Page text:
Well, Timber did work for me. I purchased shares of Plum Creek Timber in 1989 and it was probably the best investment I ever made. I later on owned shares of Willamette Industries and exchanged into Weyerhauser shares after Weyerhauser made a cash purchase of Willamette. Also owned other forest products stocks. Thing was, I was an early adopter, timing is everything. Forest products was one of my favorite industry groups.

Weyerhauser merged with Plum Creek and I still own shares of the combined company that kept the Weyerhauser name. I plan to keep my shares.

It looks like what happened is that people piled in and Timber isn't the sure thing that it was 30 years ago. Even the college endowments got into the act. You can have too much of a good thing.
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Re: Timber as an alternative - didn't work so well...

Post by Jack FFR1846 » Wed Oct 10, 2018 1:22 pm

I directly own timber as I harvest hardwoods for firewood on my own property. There's a state program that I am in where the land is taxed at 10% of assessed value (other property in the state is 100% assessment). I mainly use the wood as a supplemental heating source. In the past, I have asked our closest sawmill (less than half a mile away) about harvesting for lumber. They would pay $zero and charge me $100 for use of their truck as I do the cutting of trees myself. In their case, they're chock full of trees aging in stacks on their property and don't have the room. I believe they do work directly with tree removal companies and likely pay them something.
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Sconie
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Re: Timber as an alternative - didn't work so well...

Post by Sconie » Wed Oct 10, 2018 1:29 pm

In a similar vein, for years, Jeremy Grantham at GMO was pushing both timber as the one of the only assets with a potentially good return future return. That said, just last year Grantham dumped-off GMOs timber holdings to The Rohatyn Group (TRG):

https://www.businesswire.com/news/home/ ... -Resources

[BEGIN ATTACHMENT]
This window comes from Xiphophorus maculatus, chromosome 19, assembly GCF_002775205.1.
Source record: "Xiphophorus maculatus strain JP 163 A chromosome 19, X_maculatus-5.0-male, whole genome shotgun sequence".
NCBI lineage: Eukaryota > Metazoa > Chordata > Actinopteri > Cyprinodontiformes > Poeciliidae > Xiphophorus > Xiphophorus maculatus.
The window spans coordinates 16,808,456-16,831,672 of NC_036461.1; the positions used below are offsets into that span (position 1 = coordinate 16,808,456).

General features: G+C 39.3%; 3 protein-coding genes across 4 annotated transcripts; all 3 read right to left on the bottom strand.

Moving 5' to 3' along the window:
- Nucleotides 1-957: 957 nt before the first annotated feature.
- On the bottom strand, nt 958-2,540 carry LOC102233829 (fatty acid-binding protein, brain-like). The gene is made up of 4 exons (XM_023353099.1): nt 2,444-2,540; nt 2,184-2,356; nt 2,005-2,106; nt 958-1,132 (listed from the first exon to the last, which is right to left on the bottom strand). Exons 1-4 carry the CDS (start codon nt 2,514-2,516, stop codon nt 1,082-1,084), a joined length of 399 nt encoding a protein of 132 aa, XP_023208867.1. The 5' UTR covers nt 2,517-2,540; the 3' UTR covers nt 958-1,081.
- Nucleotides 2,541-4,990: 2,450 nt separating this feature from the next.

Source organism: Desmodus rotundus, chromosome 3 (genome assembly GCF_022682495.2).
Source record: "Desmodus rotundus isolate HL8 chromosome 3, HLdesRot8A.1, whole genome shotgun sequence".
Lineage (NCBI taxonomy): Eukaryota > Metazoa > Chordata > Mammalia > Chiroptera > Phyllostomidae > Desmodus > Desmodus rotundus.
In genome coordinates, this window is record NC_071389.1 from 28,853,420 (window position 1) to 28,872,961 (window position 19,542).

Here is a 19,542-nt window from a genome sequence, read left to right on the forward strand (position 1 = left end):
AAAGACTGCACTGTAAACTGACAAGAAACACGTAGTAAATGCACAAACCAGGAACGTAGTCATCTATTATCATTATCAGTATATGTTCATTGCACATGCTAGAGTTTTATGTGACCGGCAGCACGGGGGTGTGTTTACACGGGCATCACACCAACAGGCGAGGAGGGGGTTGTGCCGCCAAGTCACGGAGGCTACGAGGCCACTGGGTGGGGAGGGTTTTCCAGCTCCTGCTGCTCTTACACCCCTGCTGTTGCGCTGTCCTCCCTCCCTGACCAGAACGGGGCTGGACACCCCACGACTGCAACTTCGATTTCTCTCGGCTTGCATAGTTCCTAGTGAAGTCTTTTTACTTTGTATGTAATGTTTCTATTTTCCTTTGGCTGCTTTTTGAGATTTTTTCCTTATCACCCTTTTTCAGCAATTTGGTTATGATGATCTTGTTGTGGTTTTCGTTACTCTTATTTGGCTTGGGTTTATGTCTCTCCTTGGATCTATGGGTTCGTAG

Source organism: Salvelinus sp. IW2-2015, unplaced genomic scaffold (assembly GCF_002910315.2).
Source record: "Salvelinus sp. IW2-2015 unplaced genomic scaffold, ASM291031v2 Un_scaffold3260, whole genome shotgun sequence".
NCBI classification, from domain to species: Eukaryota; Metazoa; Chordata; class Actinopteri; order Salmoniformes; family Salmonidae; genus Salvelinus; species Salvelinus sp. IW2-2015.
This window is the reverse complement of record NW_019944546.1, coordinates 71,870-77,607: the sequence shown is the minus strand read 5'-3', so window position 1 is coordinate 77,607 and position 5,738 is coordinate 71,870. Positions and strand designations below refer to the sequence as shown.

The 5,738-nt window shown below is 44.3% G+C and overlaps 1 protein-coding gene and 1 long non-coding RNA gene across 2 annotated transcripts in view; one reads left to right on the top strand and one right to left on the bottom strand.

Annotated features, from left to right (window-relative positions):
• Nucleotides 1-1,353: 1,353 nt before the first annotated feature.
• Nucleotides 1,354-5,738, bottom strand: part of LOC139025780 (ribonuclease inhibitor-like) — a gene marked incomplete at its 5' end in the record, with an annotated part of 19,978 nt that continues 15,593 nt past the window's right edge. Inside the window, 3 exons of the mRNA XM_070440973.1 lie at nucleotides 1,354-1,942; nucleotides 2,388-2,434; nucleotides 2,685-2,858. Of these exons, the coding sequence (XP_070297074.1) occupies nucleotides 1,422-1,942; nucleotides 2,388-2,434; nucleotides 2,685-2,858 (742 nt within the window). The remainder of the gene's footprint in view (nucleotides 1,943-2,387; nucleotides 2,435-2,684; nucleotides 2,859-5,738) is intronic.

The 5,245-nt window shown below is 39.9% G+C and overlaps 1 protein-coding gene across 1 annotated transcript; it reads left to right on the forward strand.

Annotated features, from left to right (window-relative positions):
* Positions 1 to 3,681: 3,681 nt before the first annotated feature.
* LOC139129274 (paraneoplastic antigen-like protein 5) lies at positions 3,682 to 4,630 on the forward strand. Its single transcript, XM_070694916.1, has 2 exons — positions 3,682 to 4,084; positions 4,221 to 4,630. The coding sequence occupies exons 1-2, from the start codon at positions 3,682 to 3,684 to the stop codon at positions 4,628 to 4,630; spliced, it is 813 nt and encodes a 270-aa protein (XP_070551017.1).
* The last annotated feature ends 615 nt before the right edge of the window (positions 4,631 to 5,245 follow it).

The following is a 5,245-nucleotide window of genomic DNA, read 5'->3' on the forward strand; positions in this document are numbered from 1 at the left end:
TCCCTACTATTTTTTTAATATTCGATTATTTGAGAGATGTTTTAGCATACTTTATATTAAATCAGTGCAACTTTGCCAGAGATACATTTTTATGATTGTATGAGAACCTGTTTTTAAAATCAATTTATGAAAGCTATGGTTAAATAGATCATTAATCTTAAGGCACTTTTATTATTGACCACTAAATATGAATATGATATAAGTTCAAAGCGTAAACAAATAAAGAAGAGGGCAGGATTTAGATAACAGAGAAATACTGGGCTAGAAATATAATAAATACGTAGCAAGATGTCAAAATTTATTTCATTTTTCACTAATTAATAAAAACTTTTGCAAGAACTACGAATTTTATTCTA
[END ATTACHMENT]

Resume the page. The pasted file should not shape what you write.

Interestingly, TRG has already announced their intention of disposing of their U.S. timberland holdings----almost all located in the upper Midwest---- retaining only the foreign timberlands purchased from GMO.
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Re: Timber as an alternative - didn't work so well...

Post by texasdiver » Wed Oct 10, 2018 1:46 pm

This article is about the south but I hear similar things to a lesser degree in New England. I have a cousin in Vermont who has what they call "wood lots" up there. Mostly hardwood for lumber and cord wood for sale as firewood. Apparently prices are also way down in the past 20 years for New England hardwood as well.

I guess less people are using firewood to heat their homes as in the past, and with places like Ikea and Wafair there is less demand for hardwood furniture and cabinetry.

TheAccountant
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Re: Timber as an alternative - didn't work so well...

Post by TheAccountant » Wed Oct 10, 2018 1:55 pm

We sold some trees on a 15-acre plot of land for ~ $ 2,500. Not surprised at all.

renue74
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Re: Timber as an alternative - didn't work so well...

Post by renue74 » Wed Oct 10, 2018 2:06 pm

My inlaws have 99 acres in the south. They are within 5 minutes of a wood yard (central location that logging trucks bring harvest logs).

This year they cut out 30 acres and the payoff was horrible. They didn't plant the pine, but had purchased the land next to their land...because they like to have land.

In no way, would I ever say owning tree farms would be retirement returns. They use the land as a hobby. Building ponds, barns, farm land tracks...the timber harvest was a way to clear space for a pond they had planned.

Same inlaws also have a huge wood burning stove they use to supplement their home heating. I will say, it's awesome to visit during Xmas and Thanksgiving. Their house is toasty warm. :sharebeer

not4me
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Re: Timber as an alternative - didn't work so well...

Post by not4me » Thu Oct 11, 2018 1:09 pm

To me, this mainly illustrates not "investing" in what you don't understand. There's a lot of misunderstanding in regard to this area. Untold number of stories where it didn't work out....untold number where it did.